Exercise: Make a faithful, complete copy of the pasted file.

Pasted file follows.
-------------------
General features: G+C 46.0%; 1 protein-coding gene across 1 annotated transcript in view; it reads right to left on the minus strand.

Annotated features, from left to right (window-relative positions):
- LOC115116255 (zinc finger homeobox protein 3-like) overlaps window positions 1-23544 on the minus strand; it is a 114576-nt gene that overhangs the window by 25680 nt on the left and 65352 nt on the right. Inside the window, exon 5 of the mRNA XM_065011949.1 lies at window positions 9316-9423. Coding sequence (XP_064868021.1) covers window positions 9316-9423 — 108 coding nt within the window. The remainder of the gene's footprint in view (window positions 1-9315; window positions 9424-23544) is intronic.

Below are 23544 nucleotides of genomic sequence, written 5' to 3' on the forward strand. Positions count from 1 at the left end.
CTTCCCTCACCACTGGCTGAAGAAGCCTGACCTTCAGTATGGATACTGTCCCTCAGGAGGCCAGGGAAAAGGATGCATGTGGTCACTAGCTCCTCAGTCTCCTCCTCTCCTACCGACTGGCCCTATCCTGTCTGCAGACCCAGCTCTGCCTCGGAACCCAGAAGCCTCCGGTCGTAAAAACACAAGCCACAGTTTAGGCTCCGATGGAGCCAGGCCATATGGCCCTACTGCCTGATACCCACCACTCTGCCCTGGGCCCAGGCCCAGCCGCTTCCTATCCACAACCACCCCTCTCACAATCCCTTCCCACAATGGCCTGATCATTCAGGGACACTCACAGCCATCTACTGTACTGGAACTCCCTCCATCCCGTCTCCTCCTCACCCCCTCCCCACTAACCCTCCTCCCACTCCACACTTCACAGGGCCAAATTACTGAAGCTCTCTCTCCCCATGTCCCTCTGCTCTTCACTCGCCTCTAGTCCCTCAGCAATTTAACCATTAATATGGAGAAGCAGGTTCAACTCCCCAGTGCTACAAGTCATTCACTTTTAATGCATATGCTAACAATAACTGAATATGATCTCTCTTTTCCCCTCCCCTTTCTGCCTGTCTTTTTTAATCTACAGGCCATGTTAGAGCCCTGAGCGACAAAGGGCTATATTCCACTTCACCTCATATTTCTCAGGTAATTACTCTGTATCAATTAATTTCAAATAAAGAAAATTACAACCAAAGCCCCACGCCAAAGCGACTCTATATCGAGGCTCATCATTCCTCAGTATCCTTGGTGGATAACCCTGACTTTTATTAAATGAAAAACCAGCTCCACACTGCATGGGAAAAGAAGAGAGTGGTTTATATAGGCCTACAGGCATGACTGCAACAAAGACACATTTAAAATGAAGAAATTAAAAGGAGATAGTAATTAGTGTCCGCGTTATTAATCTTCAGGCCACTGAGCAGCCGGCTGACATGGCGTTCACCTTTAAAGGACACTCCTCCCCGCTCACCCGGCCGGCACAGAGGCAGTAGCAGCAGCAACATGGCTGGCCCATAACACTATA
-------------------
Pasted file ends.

General features: G+C 46.0%; 1 protein-coding gene across 1 annotated transcript in view; it reads right to left on the minus strand.

Annotated features, from left to right (window-relative positions):
- LOC115116255 (zinc finger homeobox protein 3-like) overlaps window positions 1-23544 on the minus strand; it is a 114576-nt gene that overhangs the window by 25680 nt on the left and 65352 nt on the right. Inside the window, exon 5 of the mRNA XM_065011949.1 lies at window positions 9316-9423. Coding sequence (XP_064868021.1) covers window positions 9316-9423 — 108 coding nt within the window. The remainder of the gene's footprint in view (window positions 1-9315; window positions 9424-23544) is intronic.

Below are 23544 nucleotides of genomic sequence, written 5' to 3' on the forward strand. Positions count from 1 at the left end.
CTTCCCTCACCACTGGCTGAAGAAGCCTGACCTTCAGTATGGATACTGTCCCTCAGGAGGCCAGGGAAAAGGATGCATGTGGTCACTAGCTCCTCAGTCTCCTCCTCTCCTACCGACTGGCCCTATCCTGTCTGCAGACCCAGCTCTGCCTCGGAACCCAGAAGCCTCCGGTCGTAAAAACACAAGCCACAGTTTAGGCTCCGATGGAGCCAGGCCATATGGCCCTACTGCCTGATACCCACCACTCTGCCCTGGGCCCAGGCCCAGCCGCTTCCTATCCACAACCACCCCTCTCACAATCCCTTCCCACAATGGCCTGATCATTCAGGGACACTCACAGCCATCTACTGTACTGGAACTCCCTCCATCCCGTCTCCTCCTCACCCCCTCCCCACTAACCCTCCTCCCACTCCACACTTCACAGGGCCAAATTACTGAAGCTCTCTCTCCCCATGTCCCTCTGCTCTTCACTCGCCTCTAGTCCCTCAGCAATTTAACCATTAATATGGAGAAGCAGGTTCAACTCCCCAGTGCTACAAGTCATTCACTTTTAATGCATATGCTAACAATAACTGAATATGATCTCTCTTTTCCCCTCCCCTTTCTGCCTGTCTTTTTTAATCTACAGGCCATGTTAGAGCCCTGAGCGACAAAGGGCTATATTCCACTTCACCTCATATTTCTCAGGTAATTACTCTGTATCAATTAATTTCAAATAAAGAAAATTACAACCAAAGCCCCACGCCAAAGCGACTCTATATCGAGGCTCATCATTCCTCAGTATCCTTGGTGGATAACCCTGACTTTTATTAAATGAAAAACCAGCTCCACACTGCATGGGAAAAGAAGAGAGTGGTTTATATAGGCCTACAGGCATGACTGCAACAAAGACACATTTAAAATGAAGAAATTAAAAGGAGATAGTAATTAGTGTCCGCGTTATTAATCTTCAGGCCACTGAGCAGCCGGCTGACATGGCGTTCACCTTTAAAGGACACTCCTCCCCGCTCACCCGGCCGGCACAGAGGCAGTAGCAGCAGCAACATGGCTGGCCCATAACACTATA